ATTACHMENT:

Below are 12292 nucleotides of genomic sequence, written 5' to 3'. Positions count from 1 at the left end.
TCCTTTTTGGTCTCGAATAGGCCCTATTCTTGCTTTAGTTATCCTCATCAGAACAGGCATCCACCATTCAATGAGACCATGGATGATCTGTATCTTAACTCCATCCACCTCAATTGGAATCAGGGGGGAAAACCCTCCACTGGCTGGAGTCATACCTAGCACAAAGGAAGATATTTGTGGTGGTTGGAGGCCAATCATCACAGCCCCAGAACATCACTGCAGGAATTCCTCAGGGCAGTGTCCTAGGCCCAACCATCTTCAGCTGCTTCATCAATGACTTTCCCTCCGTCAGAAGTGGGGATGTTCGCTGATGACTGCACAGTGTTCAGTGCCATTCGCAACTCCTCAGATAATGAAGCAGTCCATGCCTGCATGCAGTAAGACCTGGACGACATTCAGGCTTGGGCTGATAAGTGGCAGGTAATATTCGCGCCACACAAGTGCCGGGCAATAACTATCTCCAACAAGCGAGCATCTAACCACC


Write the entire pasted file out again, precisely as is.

Below are 12292 nucleotides of genomic sequence, written 5' to 3'. Positions count from 1 at the left end.
TCCTTTTTGGTCTCGAATAGGCCCTATTCTTGCTTTAGTTATCCTCATCAGAACAGGCATCCACCATTCAATGAGACCATGGATGATCTGTATCTTAACTCCATCCACCTCAATTGGAATCAGGGGGGAAAACCCTCCACTGGCTGGAGTCATACCTAGCACAAAGGAAGATATTTGTGGTGGTTGGAGGCCAATCATCACAGCCCCAGAACATCACTGCAGGAATTCCTCAGGGCAGTGTCCTAGGCCCAACCATCTTCAGCTGCTTCATCAATGACTTTCCCTCCGTCAGAAGTGGGGATGTTCGCTGATGACTGCACAGTGTTCAGTGCCATTCGCAACTCCTCAGATAATGAAGCAGTCCATGCCTGCATGCAGTAAGACCTGGACGACATTCAGGCTTGGGCTGATAAGTGGCAGGTAATATTCGCGCCACACAAGTGCCGGGCAATAACTATCTCCAACAAGCGAGCATCTAACCACC